Manufacturer's Suggested Retail Price (MSRP), also known as "sticker" price, is a recommended selling price that automakers give a new car that is above the invoice price paid by the dealer. It is a price that does not include any options that can be added to a particular car style. When shown as a range, the prices are starting MSRPs, without options, for multiple styles for that model.
This price range reflects the Kelley Blue Book Suggested Retail value for all trim levels, but not necessarily all available options.
The Kelley Blue Book Suggested Retail value represents the amount an auto dealer might ask for a specific vehicle; the actual sale price will vary. A vehicle's popularity, condition, warranty, color and local market conditions are factors involved in determining a final price. The retail value is not a trade-in or private party value.
The Suggested Retail value assumes that the vehicle has been fully reconditioned and has a clean title history. The Suggested Retail value also allows for advertising, sales commissions, insurance and other costs of doing business as a dealer. Most vehicles offered at this price have passed an inspection, and some may carry a warranty. Vehicle mileage is assumed to be normal or below normal.
Best Bets get above-average mpg, class-average or better reliability, class-average or better crash-test ratings, and our recommendation.
By Joe Wiesenfelder
November 28, 2006
Vehicle Overview Now in its third year, the Accord Hybrid hasn't enjoyed the runaway success of Toyota's Prius. This is a more expensive model, but the greater issue may be how it delivers on the promise of fuel economy. The EPA downgraded its mileage estimates by more than 3 mpg on average in 2006. It carries on for 2007 with no major changes.
Exterior Unlike the Prius, the Accord Hybrid is hard to spot. The only differences between it and the regular Accord are a unique grille and alloy wheels on the Hybrid, along with slightly different taillights, a modest spoiler on the trailing edge of the trunklid and Hybrid badging.
Interior The Accord Hybrid seats five — four in comfort. Like the Civic Hybrid, this model is the equivalent of the top gas-only Accord trim level, so it's very well equipped. Unique to the Hybrid, the instrument panel includes a battery-level gauge and an indicator that shows when the system is charging or assisting. The driver gets a comfortable, leather-trimmed eight-way power seat with lumbar adjustment. The passenger seat is manual. Both are heated. The backseat has a flip-down center armrest and is reasonably roomy.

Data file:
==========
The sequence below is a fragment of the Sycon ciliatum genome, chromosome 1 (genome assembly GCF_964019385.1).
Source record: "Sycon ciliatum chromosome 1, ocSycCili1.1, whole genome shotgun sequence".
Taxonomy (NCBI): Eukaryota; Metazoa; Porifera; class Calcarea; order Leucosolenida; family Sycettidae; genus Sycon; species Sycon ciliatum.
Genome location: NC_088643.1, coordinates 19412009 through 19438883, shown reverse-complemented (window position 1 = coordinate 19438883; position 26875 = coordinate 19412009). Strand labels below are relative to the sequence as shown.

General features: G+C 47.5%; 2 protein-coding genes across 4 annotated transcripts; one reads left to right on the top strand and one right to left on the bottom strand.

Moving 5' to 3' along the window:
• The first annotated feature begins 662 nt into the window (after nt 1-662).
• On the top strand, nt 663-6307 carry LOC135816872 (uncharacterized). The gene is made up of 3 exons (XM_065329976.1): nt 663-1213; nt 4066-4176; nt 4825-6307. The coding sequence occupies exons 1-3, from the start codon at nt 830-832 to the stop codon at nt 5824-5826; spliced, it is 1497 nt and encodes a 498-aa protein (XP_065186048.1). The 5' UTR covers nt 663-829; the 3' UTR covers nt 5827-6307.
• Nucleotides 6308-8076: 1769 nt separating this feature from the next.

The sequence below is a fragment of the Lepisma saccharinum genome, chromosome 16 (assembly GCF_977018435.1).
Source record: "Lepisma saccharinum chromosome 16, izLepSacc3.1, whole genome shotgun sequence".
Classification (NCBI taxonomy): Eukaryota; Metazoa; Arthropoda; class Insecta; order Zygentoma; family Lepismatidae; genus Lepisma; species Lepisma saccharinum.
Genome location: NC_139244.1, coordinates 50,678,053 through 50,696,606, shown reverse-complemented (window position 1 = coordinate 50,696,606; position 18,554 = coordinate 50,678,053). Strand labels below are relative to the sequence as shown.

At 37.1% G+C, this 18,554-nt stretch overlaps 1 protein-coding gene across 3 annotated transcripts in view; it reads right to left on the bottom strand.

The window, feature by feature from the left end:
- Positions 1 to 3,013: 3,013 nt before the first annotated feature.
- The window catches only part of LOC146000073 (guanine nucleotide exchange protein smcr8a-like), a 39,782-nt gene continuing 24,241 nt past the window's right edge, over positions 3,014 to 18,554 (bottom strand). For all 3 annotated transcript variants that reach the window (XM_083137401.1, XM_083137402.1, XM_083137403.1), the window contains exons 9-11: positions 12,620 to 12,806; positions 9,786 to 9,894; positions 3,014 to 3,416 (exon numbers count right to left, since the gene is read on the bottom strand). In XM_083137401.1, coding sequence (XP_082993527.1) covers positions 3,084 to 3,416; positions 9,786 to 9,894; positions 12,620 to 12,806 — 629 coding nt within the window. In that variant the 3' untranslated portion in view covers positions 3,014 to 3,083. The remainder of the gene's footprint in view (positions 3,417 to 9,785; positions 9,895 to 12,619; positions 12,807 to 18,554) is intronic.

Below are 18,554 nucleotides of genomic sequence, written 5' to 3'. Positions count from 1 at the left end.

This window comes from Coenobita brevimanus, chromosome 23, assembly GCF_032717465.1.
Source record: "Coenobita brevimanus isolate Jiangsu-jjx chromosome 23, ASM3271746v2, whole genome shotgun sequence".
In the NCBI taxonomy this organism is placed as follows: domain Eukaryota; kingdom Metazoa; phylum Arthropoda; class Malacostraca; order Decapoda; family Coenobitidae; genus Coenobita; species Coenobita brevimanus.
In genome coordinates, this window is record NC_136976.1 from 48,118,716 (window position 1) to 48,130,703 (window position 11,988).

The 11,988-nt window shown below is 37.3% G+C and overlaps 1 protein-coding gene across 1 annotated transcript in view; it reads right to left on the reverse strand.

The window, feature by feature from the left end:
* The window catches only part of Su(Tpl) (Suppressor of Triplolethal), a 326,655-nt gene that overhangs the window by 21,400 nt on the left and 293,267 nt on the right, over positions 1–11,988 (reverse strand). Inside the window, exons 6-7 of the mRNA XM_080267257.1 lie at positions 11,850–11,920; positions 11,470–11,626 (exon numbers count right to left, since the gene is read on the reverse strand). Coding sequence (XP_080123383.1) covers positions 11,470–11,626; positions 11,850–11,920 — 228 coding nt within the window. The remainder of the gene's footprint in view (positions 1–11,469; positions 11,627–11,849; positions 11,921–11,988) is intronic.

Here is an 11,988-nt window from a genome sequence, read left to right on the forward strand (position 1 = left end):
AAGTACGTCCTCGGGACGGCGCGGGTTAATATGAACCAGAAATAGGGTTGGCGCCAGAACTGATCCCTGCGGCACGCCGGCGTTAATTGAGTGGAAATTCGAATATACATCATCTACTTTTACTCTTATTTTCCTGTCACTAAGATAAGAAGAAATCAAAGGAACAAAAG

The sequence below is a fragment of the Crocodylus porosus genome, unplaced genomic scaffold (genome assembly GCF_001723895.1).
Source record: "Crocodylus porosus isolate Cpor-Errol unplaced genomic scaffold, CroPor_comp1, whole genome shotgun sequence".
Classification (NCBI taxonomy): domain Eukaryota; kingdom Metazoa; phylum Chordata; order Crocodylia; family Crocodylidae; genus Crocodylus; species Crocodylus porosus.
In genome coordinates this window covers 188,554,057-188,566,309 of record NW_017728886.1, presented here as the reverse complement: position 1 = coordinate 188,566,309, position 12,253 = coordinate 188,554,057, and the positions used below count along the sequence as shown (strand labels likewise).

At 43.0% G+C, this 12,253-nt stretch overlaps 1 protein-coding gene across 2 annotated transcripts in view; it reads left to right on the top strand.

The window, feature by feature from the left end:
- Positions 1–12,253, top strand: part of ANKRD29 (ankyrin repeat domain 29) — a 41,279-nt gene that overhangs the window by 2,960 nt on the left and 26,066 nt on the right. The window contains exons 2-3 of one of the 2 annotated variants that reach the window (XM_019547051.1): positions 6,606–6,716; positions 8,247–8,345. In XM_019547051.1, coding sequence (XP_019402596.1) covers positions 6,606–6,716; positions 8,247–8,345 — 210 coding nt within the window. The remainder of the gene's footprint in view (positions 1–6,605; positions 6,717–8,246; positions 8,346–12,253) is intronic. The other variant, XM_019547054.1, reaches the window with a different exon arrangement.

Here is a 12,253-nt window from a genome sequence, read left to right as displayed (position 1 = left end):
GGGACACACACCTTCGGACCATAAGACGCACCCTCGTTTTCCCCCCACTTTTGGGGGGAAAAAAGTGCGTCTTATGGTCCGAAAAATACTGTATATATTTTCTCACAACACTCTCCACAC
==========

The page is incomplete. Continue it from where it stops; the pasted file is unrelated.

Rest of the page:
A major downside to the Hybrid is the fact that the high-voltage battery reduces the trunk size from 14 cubic feet to 11.2 cubic feet and does away with the regular model's folding backseat, which extends the cargo area forward into the cabin.
Under the Hood The Accord was the first hybrid to utilize a V-6 engine, combined with the usual electric motor and battery pack. The V-6 uses Honda's Variable Cylinder Management to deactivate three of the six cylinders when the car is cruising or slowing, for added efficiency. This model was also the first and is still one of few hybrids to employ a conventional step-gear automatic transmission, a five-speed, instead of a continuously variable transmission. This makes the car feel more natural for people who are most comfortable with cars that behave as they always have.
The Accord Hybrid's real-world gas mileage has been disappointing. In one of the more dramatic corrections we've seen, the EPA knocked the model's 29/37 mpg (city/highway) estimate down to 25/34 mpg for 2006.
Safety The Hybrid comes with front, side-impact and side curtain airbags as standard equipment. With these features the Accord rated Good (the highest) in Insurance Institute for Highway Safety frontal and side-impact crash tests. Antilock brakes and an electronic stability system also are included.
Driving Impressions For all practical purposes, the Hybrid is an Accord. It rides like one — a little firm — and handles similarly. The conventional shifting makes the car feel like any other automatic, but there's some shudder when the engine starts and stops itself, and the brakes feel a little alien because they play a part in recharging the battery pack. There's no doubt that the car is as fast as the V-6, and seems faster immediately off the line. In retrospect, it seems that Honda may have swung too far in the direction of speed in the speed/efficiency tradeoff, making this hybrid less attractive than most.
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